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Marlins take a stand by sitting their star
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This was his manager’s finest hour.
Fredi Gonzalez was right to yank shortstop Hanley Ramirez for loafing on Monday night.
He would be right to bench Ramirez indefinitely and even suspend him for his clueless, disrespectful comments toward his manager and teammates on Tuesday.
After viewing the offending document — video of Ramirez’s failure to run hard after a ball he accidentally kicked into the left-field corner — I’m willing to concede that his sore left shin might have restricted him from making a better effort.
But if that’s the case, Ramirez is still guilty — guilty of selfishness for remaining in the game, a detriment to his team, when he was unable to perform to the best of his abilities.
Maybe now Gonzalez finally will escape Loria’s crosshairs.
The manager gained immense respect from his other 24 players for yanking Ramirez, the team’s best and highest-paid player, in the middle of a game.
Ramirez sat again Tuesday and the Marlins somehow survived without him, defeating the Diamondbacks, 8-0.
A little message to Mr. Ramirez, perhaps?
When Ramirez told reporters Tuesday, “We got a lot of people dogging it after groundballs,” he was only indicting himself.
Ramirez, 26, should set an example, as Derek Jeter does for the Yankees, as Albert Pujols does for the Cardinals.
Play hard. Respect the game.
It’s not so difficult.
Ramirez had already alienated himself from many of his teammates with his petulant behavior. His comments Tuesday might make him completely persona non grata in the Marlins’ clubhouse.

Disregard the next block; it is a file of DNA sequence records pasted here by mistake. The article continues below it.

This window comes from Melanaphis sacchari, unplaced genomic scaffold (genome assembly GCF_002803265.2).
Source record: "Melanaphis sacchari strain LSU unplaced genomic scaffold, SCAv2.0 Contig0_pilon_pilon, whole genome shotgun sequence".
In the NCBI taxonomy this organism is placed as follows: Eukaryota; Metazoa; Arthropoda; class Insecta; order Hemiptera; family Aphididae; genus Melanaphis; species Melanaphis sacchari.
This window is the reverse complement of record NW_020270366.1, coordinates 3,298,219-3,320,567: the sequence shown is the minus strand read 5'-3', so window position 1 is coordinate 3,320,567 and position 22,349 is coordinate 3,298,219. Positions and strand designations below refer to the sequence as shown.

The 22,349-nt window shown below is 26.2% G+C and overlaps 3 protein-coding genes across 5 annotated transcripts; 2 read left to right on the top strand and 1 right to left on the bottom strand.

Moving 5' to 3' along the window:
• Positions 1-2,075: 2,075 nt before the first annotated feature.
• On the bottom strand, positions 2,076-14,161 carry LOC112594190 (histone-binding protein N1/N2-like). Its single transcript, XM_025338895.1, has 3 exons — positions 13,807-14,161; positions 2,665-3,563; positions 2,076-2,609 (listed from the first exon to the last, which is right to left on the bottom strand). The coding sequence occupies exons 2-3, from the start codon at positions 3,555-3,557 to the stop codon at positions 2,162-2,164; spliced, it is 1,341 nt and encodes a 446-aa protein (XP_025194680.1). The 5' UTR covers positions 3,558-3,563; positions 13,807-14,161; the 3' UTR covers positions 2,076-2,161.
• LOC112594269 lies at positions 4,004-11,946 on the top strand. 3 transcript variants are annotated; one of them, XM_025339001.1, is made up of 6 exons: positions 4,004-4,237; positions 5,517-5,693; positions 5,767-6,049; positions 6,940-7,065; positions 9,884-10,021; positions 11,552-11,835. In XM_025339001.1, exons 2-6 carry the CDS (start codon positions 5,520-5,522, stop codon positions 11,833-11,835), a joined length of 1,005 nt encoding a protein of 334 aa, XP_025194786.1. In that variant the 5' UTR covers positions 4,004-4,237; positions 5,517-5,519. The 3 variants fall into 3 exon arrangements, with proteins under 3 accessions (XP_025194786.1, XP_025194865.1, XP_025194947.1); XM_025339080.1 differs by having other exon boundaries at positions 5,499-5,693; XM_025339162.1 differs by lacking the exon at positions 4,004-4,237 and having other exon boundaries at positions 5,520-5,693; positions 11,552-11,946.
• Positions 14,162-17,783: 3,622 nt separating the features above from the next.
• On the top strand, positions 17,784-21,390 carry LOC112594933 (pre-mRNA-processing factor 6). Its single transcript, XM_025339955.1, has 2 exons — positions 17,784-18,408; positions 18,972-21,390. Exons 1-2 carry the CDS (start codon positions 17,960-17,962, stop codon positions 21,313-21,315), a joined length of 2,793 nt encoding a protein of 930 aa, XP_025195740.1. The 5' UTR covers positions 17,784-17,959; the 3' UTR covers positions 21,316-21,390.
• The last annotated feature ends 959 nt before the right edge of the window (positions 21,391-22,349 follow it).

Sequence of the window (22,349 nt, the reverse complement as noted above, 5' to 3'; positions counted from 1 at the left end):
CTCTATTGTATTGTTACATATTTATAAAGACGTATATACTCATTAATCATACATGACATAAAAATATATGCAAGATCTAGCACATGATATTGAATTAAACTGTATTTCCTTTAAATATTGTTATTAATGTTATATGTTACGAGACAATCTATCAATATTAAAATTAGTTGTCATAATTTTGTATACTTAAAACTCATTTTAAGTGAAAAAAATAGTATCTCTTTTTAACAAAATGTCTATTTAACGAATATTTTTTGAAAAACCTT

• Ramirez on Gonzalez’s failure to recognize his injury: “He doesn’t understand that. He never played in the big leagues.”
Ah, the inexperience card.
Disgruntled players frequently invoke this tired rationale about managers who possess little or no major-league playing experience.
Well, managers from Little League to the minor leagues would have taken the same action as Gonzalez. In fact, they could have acted long before Gonzalez did; a major-league manager has to worry about bruising a superstar’s fragile ego.
• Ramirez on his teammates: “We’ve got 24 more guys out there. Hopefully, they can do the things I can.”
Actually, they can’t, and Ramirez knows it. But the game is not simply about ability. The true superstars are those who combine a relentless focus and tireless work ethic with immense talent.
• Ramirez on whether he would apologize to his teammates: “For what?”
For disrespecting them. For disrespecting his sport. For disrespecting himself.
Ramirez is still fairly young. He can still mature. Tigers first baseman Miguel Cabrera, 27, addressed a different and more serious problem last offseason, undergoing three months of alcohol rehabilitation. He seems better for it.
If Ramirez is smart, this will be his wakeup call.
Until Monday, he had played in relative anonymity, putting up monster numbers before small crowds in a largely indifferent market. People will pay more attention to him now, waiting to see if he commits other misdeeds.
Just like that, Ramirez has become the latest member of one of the most unpopular species on the planet, the ever-expanding collection of spoiled millionaire athletes.
He lost his manager. He lost his teammates.
He is all alone.
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